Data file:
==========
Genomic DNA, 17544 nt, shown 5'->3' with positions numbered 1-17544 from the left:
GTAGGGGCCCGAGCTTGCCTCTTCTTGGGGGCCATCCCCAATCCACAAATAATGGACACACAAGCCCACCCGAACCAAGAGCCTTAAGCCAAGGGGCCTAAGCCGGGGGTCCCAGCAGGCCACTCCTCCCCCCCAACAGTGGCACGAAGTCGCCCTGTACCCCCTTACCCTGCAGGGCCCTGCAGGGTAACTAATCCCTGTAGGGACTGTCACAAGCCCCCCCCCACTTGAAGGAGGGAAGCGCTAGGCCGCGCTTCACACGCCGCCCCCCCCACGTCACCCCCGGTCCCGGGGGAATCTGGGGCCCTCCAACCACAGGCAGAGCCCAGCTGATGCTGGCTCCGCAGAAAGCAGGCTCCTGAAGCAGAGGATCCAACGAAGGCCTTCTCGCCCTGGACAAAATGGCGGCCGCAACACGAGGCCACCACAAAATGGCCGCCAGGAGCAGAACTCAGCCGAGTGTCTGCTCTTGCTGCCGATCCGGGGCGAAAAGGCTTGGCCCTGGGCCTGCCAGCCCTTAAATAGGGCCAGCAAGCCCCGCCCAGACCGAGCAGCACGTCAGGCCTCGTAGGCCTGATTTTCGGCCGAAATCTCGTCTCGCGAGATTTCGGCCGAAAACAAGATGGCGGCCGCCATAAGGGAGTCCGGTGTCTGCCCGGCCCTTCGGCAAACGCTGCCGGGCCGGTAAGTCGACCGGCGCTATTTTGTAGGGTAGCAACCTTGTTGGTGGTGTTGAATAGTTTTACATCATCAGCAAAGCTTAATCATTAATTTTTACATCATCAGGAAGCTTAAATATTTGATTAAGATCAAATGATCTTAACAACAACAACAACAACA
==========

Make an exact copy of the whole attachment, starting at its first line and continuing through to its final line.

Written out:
Genomic DNA, 17544 nt, shown 5'->3' with positions numbered 1-17544 from the left:
GTAGGGGCCCGAGCTTGCCTCTTCTTGGGGGCCATCCCCAATCCACAAATAATGGACACACAAGCCCACCCGAACCAAGAGCCTTAAGCCAAGGGGCCTAAGCCGGGGGTCCCAGCAGGCCACTCCTCCCCCCCAACAGTGGCACGAAGTCGCCCTGTACCCCCTTACCCTGCAGGGCCCTGCAGGGTAACTAATCCCTGTAGGGACTGTCACAAGCCCCCCCCCACTTGAAGGAGGGAAGCGCTAGGCCGCGCTTCACACGCCGCCCCCCCCACGTCACCCCCGGTCCCGGGGGAATCTGGGGCCCTCCAACCACAGGCAGAGCCCAGCTGATGCTGGCTCCGCAGAAAGCAGGCTCCTGAAGCAGAGGATCCAACGAAGGCCTTCTCGCCCTGGACAAAATGGCGGCCGCAACACGAGGCCACCACAAAATGGCCGCCAGGAGCAGAACTCAGCCGAGTGTCTGCTCTTGCTGCCGATCCGGGGCGAAAAGGCTTGGCCCTGGGCCTGCCAGCCCTTAAATAGGGCCAGCAAGCCCCGCCCAGACCGAGCAGCACGTCAGGCCTCGTAGGCCTGATTTTCGGCCGAAATCTCGTCTCGCGAGATTTCGGCCGAAAACAAGATGGCGGCCGCCATAAGGGAGTCCGGTGTCTGCCCGGCCCTTCGGCAAACGCTGCCGGGCCGGTAAGTCGACCGGCGCTATTTTGTAGGGTAGCAACCTTGTTGGTGGTGTTGAATAGTTTTACATCATCAGCAAAGCTTAATCATTAATTTTTACATCATCAGGAAGCTTAAATATTTGATTAAGATCAAATGATCTTAACAACAACAACAACAACA